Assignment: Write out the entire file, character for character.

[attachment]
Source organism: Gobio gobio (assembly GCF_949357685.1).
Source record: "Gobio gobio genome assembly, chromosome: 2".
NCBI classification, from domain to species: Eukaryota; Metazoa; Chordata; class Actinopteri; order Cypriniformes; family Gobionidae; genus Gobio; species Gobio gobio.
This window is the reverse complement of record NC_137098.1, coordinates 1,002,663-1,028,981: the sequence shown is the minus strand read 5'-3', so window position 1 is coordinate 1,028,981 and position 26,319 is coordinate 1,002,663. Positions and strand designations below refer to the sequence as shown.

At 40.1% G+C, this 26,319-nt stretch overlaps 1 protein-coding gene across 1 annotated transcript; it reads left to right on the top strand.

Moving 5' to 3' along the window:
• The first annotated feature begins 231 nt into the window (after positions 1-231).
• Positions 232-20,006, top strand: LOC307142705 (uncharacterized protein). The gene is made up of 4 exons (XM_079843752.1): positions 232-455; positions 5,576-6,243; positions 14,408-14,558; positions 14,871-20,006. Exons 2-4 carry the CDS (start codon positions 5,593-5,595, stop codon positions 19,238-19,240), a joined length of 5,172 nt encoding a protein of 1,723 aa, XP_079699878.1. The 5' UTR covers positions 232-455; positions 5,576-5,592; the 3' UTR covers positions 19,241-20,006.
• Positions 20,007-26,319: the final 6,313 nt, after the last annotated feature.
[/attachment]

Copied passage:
Source organism: Gobio gobio (assembly GCF_949357685.1).
Source record: "Gobio gobio genome assembly, chromosome: 2".
NCBI classification, from domain to species: Eukaryota; Metazoa; Chordata; class Actinopteri; order Cypriniformes; family Gobionidae; genus Gobio; species Gobio gobio.
This window is the reverse complement of record NC_137098.1, coordinates 1,002,663-1,028,981: the sequence shown is the minus strand read 5'-3', so window position 1 is coordinate 1,028,981 and position 26,319 is coordinate 1,002,663. Positions and strand designations below refer to the sequence as shown.

At 40.1% G+C, this 26,319-nt stretch overlaps 1 protein-coding gene across 1 annotated transcript; it reads left to right on the top strand.

Moving 5' to 3' along the window:
• The first annotated feature begins 231 nt into the window (after positions 1-231).
• Positions 232-20,006, top strand: LOC307142705 (uncharacterized protein). The gene is made up of 4 exons (XM_079843752.1): positions 232-455; positions 5,576-6,243; positions 14,408-14,558; positions 14,871-20,006. Exons 2-4 carry the CDS (start codon positions 5,593-5,595, stop codon positions 19,238-19,240), a joined length of 5,172 nt encoding a protein of 1,723 aa, XP_079699878.1. The 5' UTR covers positions 232-455; positions 5,576-5,592; the 3' UTR covers positions 19,241-20,006.
• Positions 20,007-26,319: the final 6,313 nt, after the last annotated feature.